Naperville residents join with the rest of the nation in morning six victims of the shooting at a political event at a Tucson grocery store.
Jared Laughner allegedly fired dozens of shots in the crowd gathered at the supermarket parking lot.
Supporters had come together for a constituent meeting with U.S. Representative Gabrielle Giffords. Fourteen others, including Giffords, were injured.
The event touched off discussion about whether political debate in this nation played a role in the violence. Politicos and media alike took the opportunity to try to place the blame.
“The political climate has nothing to do with somebody committing murder,” said Jim Ryan, a Distinguished Fellow at Benedictine University and former Attorney General of Illinois. Ryan said that the blame that some politicians have gotten in response to the shootings is unfair.
In Naperville, debate got heated when City Council made tough decisions to reduce the city’s budget deficit for 2012. But for the most part, debates have been civil.
In a phone interview with Naperville News 17, Mayor George A. Pradel said he believes the political climate in Naperville is relatively calm.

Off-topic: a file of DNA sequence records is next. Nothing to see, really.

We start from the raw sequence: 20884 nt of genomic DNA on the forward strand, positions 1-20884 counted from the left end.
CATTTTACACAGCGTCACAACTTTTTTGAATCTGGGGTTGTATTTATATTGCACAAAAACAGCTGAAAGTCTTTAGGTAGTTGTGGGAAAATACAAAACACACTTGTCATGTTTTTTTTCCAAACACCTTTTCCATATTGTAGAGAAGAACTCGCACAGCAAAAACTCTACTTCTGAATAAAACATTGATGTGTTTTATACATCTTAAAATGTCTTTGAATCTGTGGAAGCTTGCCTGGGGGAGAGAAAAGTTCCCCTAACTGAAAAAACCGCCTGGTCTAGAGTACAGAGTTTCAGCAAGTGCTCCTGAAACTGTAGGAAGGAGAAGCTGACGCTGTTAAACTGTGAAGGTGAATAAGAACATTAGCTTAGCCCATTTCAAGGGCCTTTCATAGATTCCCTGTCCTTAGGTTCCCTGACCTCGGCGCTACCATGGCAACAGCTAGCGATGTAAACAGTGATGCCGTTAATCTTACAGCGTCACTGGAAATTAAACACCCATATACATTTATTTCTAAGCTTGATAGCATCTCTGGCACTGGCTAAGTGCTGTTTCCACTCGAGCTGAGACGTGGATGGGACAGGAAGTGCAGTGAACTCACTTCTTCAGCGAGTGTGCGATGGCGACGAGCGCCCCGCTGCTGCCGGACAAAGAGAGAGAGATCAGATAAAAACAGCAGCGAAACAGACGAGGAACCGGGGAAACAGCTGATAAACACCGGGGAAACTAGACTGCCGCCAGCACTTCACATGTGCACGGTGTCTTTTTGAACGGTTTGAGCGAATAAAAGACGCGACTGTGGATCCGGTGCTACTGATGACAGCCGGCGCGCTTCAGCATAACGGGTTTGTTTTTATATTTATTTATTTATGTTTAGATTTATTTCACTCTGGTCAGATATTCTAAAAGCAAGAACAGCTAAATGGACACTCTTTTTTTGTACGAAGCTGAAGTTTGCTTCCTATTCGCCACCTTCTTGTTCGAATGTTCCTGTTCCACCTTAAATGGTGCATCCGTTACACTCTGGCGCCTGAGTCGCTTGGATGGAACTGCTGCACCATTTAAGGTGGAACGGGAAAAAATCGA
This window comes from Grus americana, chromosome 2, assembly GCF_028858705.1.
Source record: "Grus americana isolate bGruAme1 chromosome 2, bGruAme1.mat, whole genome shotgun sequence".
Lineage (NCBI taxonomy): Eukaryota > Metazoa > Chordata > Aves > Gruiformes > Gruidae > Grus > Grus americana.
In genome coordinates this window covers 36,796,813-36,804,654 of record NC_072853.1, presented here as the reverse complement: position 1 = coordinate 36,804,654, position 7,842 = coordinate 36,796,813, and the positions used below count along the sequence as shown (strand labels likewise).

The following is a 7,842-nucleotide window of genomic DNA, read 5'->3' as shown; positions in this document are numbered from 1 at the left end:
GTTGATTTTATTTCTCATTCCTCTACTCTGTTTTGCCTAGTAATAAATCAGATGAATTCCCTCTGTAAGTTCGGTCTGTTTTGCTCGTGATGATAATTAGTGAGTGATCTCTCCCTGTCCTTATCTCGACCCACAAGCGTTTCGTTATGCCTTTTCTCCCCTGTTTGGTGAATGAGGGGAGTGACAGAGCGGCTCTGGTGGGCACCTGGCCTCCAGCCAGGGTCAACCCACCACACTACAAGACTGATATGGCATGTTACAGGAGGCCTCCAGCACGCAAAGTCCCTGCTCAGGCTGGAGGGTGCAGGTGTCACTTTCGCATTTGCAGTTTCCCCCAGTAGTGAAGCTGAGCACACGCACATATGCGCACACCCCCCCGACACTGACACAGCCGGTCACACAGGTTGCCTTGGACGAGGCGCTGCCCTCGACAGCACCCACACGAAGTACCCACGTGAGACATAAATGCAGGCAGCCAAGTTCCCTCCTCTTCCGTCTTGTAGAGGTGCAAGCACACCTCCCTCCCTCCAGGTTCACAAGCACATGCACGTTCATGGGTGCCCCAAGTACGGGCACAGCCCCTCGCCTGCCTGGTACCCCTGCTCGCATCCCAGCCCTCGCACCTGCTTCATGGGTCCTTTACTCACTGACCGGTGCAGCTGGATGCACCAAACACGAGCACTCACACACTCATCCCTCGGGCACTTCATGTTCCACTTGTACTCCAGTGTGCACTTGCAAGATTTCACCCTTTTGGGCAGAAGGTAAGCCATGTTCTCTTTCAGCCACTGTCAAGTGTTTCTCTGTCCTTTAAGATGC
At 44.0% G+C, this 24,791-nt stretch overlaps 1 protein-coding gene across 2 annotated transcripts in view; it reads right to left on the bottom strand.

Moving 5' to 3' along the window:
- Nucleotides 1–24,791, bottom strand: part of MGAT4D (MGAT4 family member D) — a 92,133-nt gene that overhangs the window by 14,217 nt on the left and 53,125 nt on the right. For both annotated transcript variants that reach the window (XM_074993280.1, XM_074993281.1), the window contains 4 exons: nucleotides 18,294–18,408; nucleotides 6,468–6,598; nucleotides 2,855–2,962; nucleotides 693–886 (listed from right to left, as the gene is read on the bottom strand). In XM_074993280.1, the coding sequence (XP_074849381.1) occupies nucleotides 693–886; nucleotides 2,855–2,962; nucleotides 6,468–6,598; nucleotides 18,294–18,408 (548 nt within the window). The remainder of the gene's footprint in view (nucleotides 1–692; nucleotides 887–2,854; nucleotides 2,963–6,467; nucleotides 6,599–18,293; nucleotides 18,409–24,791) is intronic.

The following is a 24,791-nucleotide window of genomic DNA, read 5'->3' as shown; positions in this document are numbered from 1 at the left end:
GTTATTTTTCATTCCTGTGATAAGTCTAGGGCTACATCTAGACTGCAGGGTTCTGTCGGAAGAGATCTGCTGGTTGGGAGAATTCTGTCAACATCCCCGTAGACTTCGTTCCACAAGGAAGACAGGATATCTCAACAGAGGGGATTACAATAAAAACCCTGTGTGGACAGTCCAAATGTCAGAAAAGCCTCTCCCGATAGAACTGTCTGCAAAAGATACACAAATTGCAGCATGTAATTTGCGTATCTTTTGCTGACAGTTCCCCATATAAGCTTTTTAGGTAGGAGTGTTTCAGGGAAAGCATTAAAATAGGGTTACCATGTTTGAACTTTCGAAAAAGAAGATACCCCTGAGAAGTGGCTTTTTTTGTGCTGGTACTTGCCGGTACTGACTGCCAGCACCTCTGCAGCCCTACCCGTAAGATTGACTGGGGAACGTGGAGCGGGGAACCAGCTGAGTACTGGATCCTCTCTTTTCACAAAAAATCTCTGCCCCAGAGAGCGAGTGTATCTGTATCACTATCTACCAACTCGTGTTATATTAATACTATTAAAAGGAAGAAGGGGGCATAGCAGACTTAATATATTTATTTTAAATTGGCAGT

But with a Democrat in the oval office and Republicans recently taking over the House of Representatives, bipartisanship hasn’t been as easy to come by nationally.
Media coverage certainly doesn’t help.
“[There’s] lots more conspiracy theories,” said Stephen Maynard Caliendo, Associate Professor of Political Science at North Central College. “And while there are legitimate policy debates to be had on all of those issues, a lot of the language that’s being used is not in terms of legitimate policy debates.”
Both Caliendo and Ryan agree that little will change the availability of national and local lawmakers.
“Members of Congress are very accessible,” said Caliendo.
“Anyone in politics is exposed to the potential for violence. That can’t freeze you into being immobile,” said Ryan. “If you’re in politics, you have to be in the public eye.”
At his recent appearance eulogizing the Tucson victims, President Barack Obama favored forethought and an effort to cool the rhetoric.
“At a time when our discourse has been so sharply polarized…it’s important for us to pause for a moment and make sure that we are talking with each other in a way that heals,” said Obama. “Not a way that wounds.”
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